The Reserve Bank of India’s (RBI) 6-members Monetary Policy Committee (MPC) had met on 6th, 7th and 8th October 2021 and released its fourth bi-monthly monetary policy statement for FY22 (April 2021 – March 2022).
RBI kept the rates unchanged (maintains status quo) for the 8th consecutive time i.e it decided to continue with the accommodative stance to mitigate the impact of COVID-19 on the economy and to revive and sustain growth on a durable basis while ensuring that inflation remains within the target going forward.
The unchanged Policy rates are as follows:
|Policy Repo Rate||4.00%|
|Reverse Repo Rate||3.35%|
|Marginal Standing Facility (MSF) Rate||4.25%|
|Cash Reserve Ratio (CRR)||4.00%|
|Statutory Liquidity Ratio (SLR)||18.00%|
About Monetary Policy Stances:
Monetary Policy Stances of RBI are classified into Dovish, Hawkish, Accommodative, and Neutral.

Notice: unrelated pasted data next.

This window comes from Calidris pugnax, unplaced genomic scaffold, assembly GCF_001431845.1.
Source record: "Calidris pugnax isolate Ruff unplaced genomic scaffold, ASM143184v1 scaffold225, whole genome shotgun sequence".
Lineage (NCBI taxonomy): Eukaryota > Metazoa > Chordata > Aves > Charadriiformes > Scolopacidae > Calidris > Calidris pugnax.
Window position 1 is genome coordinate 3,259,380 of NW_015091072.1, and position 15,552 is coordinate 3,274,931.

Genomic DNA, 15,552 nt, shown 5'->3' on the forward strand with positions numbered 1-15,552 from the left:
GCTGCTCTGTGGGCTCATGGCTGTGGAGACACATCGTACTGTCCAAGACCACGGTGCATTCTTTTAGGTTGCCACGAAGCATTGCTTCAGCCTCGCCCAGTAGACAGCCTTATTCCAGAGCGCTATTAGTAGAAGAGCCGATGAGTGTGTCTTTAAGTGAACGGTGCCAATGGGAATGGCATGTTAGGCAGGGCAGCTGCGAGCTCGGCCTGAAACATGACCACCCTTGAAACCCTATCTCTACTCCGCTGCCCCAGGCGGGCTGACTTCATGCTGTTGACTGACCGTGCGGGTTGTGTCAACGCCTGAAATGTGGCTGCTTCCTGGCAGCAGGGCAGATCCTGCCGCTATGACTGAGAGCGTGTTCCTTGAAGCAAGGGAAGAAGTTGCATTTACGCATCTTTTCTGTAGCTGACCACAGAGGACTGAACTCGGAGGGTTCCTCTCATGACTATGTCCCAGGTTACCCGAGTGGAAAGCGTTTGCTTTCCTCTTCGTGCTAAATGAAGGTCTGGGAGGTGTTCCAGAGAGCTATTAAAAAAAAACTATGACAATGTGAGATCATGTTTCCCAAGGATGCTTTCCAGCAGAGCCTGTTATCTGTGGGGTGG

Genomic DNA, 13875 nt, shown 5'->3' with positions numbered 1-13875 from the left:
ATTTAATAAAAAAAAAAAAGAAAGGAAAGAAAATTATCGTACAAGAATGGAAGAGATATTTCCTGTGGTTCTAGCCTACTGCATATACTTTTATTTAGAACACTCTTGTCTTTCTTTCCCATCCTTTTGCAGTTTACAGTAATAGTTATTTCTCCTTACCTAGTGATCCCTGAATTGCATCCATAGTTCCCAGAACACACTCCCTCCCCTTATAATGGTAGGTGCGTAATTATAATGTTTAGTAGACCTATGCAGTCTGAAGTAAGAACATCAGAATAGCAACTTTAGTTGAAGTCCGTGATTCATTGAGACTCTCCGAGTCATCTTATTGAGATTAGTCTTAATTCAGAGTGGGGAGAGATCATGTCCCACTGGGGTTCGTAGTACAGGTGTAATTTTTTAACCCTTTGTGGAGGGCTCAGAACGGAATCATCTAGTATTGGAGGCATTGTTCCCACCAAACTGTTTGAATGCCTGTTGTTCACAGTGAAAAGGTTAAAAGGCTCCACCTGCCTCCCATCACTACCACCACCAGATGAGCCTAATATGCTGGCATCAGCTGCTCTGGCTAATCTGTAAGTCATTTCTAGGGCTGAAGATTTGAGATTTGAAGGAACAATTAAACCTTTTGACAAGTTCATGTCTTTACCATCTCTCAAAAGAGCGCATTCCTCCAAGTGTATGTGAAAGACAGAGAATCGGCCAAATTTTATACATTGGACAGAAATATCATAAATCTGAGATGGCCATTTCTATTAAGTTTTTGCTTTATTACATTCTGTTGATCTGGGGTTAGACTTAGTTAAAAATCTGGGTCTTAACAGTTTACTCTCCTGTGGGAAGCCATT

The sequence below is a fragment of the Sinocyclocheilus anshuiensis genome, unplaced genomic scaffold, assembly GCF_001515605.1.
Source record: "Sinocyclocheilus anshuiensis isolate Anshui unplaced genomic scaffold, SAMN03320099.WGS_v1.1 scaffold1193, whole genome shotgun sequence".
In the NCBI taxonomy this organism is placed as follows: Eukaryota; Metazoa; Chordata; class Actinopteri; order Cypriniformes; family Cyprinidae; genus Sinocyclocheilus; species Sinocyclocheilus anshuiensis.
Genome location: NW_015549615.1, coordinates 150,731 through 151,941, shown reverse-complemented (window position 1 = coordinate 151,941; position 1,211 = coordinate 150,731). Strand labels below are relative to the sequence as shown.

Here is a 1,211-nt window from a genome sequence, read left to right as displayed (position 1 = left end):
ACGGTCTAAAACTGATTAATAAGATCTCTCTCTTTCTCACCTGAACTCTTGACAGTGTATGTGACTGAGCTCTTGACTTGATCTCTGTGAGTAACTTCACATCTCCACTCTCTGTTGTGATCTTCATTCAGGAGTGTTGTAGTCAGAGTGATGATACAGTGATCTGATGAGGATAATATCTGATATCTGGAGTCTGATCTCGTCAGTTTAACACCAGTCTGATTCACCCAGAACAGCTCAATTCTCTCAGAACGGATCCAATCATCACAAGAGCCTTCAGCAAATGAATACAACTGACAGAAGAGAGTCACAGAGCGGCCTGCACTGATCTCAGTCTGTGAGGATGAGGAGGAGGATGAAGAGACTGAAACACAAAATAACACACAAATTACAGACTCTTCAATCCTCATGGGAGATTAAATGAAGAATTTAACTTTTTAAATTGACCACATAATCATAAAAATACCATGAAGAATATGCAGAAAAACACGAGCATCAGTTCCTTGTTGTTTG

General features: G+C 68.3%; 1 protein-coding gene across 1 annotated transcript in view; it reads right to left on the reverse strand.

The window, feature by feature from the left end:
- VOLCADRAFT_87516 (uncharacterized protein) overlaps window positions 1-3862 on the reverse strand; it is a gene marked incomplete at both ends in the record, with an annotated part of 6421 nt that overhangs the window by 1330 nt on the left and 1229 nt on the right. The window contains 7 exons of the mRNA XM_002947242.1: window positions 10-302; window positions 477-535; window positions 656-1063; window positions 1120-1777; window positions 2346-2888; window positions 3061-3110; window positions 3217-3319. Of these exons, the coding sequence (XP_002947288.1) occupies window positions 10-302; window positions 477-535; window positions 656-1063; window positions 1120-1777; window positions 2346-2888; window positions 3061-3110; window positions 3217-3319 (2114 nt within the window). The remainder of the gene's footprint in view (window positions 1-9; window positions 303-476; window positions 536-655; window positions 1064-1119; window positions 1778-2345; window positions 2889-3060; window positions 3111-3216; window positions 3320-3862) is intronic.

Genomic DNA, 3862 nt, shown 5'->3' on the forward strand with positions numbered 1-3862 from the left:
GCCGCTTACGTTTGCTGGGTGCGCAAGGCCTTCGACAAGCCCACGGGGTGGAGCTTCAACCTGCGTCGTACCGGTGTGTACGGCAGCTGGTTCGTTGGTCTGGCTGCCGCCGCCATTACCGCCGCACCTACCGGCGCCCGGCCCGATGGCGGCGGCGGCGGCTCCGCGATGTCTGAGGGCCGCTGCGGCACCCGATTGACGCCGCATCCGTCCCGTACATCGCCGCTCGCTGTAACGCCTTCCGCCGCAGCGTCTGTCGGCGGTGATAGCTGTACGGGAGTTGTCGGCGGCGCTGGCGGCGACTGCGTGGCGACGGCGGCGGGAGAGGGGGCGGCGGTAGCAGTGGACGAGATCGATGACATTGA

Hawkish stance: This monetary policy stance supports high interest rates to keep inflation in check. Because of the high interest rates, borrowing i.e. taking loans from banks and other sources will be reduced.
Dovish: It is a stance opposite to the Hawkish stance and this monetary policy stance involves low-interest rates. Low-Interest Rates would induce the consumers to take loans from Banks.
Accommodative: This stance will be used to allow the money supply to rise in line with national income and the demand for money.
- RBI will use the accommodative stance to expand the overall money supply to boost the economy when the economic growth is slowing down.
Neutral: In this stance, the Key Policy Rates are neither increased nor decreased.
a.MPC’s Assessments on growth and inflation:
The MPC has retained India’s real gross domestic product (GDP) growth projection for FY22 at 9.5 percent with 7.9 percent in Q2; 6.8 percent in Q3; and 6.1 percent in Q4 of 2021-22.
- Real GDP growth for Q1 FY23 is projected at 17.2 per cent.
i.Consumer Price Index (CPI) inflation was projected at 5.3 percent in FY22, with 5.1 percent in Q2; 4.5 percent in Q3; and 5.8 percent in Q4.
ii.CPI inflation for Q1 FY23 was projected at 5.2 percent.
iiI.The government retained the inflation target at 4 percent with the lower and upper tolerance levels of 2 percent and 6 percent, i.e. within a band of +/- 2 percent.
Member of MPC: